The Washington Co. Regiment met today to celebrate weather that was almost spring-like (once the sun came up!) at the February muster. We celebrated frontier life in every way and form. After breakfast, ably made by Ken and Retha Reece, the colors were hoisted, men in formation and the Watauga Valley Fife and Drum Corp all saluted what was to turn out to be a beautiful day. It’s such a pleasure to see Capt. Bogart move the men through their paces as they moved through the commands with style.
Throughout the day, craftsmen demonstrated their skills and the public came out in drones. There was a tinsmith, Shay Lelegren and his lovely wife, who came from Kentucky and his wares and skills were something to admire. A wrought iron worker came and had some -forgive me for saying- YUMMY ironware. Retha and I were busy preparing our contributions towards the communal meals, she in the Talbot house and me in the poor cabin. The commander was busy drilling the troups, Captain Chris Taylor demonstrated the fine art of flax making. Ron Lail warped his monster inkle loom and yours truly, when I wasn’t burning something, was weaving or putting the finishing touches on Bob Penland’s new linsey-woolsey shirt. Bob makes a wonderful tavern keeper; it was so cosy and comfortable. The primitive camp was down in the trees and Tall Bear was keeping guard. Come evening, we all shared a communal meal the likes of which we haven’t seen since Thanksgiving. Diana and Artie O’Neil, Sherry and Dave Shook, Gail and Richard Ellis- and the list goes on, we all shared and ate until we couldn’t . A special mention of a recent member, Travis Souther, who travels from Boone- so eager, so courteous and such a wonderful addition.
The weekend’s half over and I can’t wait to take up the mantle of 18th century living again tomorrow.
“Tomorrow” came and went. Today was even more beautiful than yesterday, if that’s even possible. Colors flew at 10 AM to a resounding huzzah, but before that Ken and Reetha made a breakfast fit for Kings! Even George would have pinned a medal on these two. Sweet potato pancakes and bacon never tasted so good. Bob Penland, our wonderful tavern keeper, made fresh coffee and came out with a 13 egg concoction including potatoes, sausage, ham, fresh thyme and cheese that was mindboggling. We all sat around totally sated; if the fort had been under attack, we would have been hurting, for sure.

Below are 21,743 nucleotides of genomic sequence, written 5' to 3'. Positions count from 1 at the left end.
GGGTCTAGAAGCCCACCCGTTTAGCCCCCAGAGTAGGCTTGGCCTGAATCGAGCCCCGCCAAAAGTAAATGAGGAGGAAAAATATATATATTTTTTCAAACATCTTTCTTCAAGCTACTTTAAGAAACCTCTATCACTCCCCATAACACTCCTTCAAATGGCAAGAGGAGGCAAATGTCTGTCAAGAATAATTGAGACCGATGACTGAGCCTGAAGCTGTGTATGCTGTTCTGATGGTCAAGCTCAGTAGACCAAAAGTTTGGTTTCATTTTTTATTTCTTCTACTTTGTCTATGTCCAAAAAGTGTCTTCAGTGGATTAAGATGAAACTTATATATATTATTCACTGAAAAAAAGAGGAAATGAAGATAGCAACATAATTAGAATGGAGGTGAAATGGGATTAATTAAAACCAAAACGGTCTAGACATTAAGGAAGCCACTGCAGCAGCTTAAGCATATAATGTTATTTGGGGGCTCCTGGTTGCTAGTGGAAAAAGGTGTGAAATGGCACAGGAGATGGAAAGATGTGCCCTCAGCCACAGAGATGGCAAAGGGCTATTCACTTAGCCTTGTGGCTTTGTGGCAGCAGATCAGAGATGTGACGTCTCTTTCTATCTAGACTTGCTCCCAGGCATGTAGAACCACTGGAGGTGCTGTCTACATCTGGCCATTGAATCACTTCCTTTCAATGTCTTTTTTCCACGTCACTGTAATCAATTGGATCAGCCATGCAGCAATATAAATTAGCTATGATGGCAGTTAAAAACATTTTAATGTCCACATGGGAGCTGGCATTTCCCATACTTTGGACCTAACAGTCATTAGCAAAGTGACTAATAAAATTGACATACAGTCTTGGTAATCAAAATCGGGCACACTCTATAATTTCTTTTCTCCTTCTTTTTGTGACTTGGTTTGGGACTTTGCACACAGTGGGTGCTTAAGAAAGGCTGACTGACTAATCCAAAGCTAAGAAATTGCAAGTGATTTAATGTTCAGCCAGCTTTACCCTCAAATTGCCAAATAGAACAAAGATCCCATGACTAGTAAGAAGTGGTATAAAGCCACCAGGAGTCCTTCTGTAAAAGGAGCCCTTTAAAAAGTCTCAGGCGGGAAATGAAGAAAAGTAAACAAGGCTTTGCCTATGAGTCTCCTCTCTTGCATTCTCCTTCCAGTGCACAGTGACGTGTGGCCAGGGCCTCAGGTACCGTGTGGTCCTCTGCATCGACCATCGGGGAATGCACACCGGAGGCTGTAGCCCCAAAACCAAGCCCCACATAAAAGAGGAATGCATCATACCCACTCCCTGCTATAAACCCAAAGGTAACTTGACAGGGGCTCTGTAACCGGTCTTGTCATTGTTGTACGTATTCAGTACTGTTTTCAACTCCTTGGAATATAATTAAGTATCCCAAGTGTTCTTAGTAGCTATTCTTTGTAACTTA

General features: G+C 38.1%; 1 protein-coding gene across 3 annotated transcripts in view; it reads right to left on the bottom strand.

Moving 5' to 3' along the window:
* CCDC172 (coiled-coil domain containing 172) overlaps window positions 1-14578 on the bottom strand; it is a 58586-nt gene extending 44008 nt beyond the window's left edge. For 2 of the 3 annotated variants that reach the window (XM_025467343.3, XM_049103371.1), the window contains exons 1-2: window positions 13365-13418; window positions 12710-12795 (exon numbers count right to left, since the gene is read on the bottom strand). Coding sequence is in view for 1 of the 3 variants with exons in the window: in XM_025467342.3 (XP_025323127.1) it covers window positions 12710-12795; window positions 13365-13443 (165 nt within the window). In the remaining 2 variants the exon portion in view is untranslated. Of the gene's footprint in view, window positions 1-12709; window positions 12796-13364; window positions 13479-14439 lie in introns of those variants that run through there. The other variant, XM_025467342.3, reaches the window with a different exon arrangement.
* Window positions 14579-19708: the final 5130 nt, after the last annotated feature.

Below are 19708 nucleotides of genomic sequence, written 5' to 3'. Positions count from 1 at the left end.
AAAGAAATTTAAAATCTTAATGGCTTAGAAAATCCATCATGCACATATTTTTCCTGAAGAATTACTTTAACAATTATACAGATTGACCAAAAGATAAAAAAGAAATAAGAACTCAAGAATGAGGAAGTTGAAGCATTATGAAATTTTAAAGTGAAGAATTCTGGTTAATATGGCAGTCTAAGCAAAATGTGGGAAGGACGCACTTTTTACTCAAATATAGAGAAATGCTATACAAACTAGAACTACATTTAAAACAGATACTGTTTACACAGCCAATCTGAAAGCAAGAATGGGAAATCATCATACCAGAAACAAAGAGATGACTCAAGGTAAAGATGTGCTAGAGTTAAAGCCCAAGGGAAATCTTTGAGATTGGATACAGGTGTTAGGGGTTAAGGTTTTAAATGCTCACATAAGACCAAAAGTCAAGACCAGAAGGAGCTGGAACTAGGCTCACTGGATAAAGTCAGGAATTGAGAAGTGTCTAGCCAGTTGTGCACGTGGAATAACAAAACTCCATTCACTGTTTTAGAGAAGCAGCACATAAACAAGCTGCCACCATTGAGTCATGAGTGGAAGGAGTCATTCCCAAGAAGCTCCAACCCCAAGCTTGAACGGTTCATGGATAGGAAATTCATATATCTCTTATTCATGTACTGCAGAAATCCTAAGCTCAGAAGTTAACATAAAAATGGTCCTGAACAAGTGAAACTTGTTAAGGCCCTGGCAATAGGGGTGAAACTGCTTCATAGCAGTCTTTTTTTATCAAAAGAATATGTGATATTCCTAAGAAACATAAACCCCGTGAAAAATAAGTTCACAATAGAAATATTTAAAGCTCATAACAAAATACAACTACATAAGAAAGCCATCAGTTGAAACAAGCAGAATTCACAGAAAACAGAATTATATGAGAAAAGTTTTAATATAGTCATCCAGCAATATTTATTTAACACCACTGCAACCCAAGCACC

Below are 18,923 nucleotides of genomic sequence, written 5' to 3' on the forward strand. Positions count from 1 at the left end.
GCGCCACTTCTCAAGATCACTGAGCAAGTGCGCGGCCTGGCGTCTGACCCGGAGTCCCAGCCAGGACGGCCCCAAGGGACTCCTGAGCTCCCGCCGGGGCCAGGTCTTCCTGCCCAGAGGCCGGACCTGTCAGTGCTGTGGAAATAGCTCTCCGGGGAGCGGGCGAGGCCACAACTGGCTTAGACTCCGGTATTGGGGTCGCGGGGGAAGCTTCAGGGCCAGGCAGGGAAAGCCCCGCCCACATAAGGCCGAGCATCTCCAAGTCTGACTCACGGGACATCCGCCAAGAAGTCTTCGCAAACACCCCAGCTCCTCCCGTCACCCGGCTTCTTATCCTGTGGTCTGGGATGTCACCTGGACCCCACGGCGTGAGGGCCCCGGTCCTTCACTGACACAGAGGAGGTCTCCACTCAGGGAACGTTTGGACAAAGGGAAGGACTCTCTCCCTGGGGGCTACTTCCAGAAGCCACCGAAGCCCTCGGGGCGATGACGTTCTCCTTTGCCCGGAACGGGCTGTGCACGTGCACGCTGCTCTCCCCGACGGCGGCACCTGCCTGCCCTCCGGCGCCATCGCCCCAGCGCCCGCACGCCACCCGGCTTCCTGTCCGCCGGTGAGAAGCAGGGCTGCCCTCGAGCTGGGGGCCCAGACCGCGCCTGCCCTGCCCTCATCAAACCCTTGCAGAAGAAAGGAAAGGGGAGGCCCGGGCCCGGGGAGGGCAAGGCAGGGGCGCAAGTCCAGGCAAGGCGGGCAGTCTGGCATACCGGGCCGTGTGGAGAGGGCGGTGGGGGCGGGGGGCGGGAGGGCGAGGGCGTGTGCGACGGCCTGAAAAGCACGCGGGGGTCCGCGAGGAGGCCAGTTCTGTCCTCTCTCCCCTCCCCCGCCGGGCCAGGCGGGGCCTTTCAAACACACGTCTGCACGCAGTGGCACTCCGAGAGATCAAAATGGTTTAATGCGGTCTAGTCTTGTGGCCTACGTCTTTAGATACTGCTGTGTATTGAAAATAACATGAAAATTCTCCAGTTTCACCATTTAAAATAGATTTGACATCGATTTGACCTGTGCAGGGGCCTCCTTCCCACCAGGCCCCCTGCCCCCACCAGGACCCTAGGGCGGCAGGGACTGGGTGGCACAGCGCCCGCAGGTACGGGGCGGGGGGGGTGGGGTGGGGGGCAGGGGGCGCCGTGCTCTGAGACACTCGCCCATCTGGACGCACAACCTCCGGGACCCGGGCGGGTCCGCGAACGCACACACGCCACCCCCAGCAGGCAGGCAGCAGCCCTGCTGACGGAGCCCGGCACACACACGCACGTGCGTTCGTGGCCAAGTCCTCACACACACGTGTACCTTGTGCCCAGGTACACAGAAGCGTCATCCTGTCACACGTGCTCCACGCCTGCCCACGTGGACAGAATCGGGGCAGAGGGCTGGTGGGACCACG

Capt. Chad conducted a terrific frontier worship service and then everyone went about their business. Col. Bob McCroskey taught us how to finger weave, Ronnie Lail was making a period leather bag, Reetha, Ken Reece and Mike Coon demonstrated frontier domestic work in the Talbot House and the poor cabin, Chad was making quill pens and people were signing documents. Capt. Taylor was demonstrating linen making, Jacob and Earl Slagle, Tall Bear and friends showed the best part of primitive camp living. Our new friend, Travis Souther, learned the fine art of sewing and Molly Spyder grappled with an inkle loom on steroids.
In spite of seeming so busy, today was a bucolic day. Friends stopped, shared tales, laughter and the comraderie was something born of the pure joy of being together on such a day. All days should be as great as yesterday and today.
Retha sent me picture so check out the Webshot album : February 2010 Life on Frontier
Check out the video of Capt. Chris Talor demonstrating flax processing: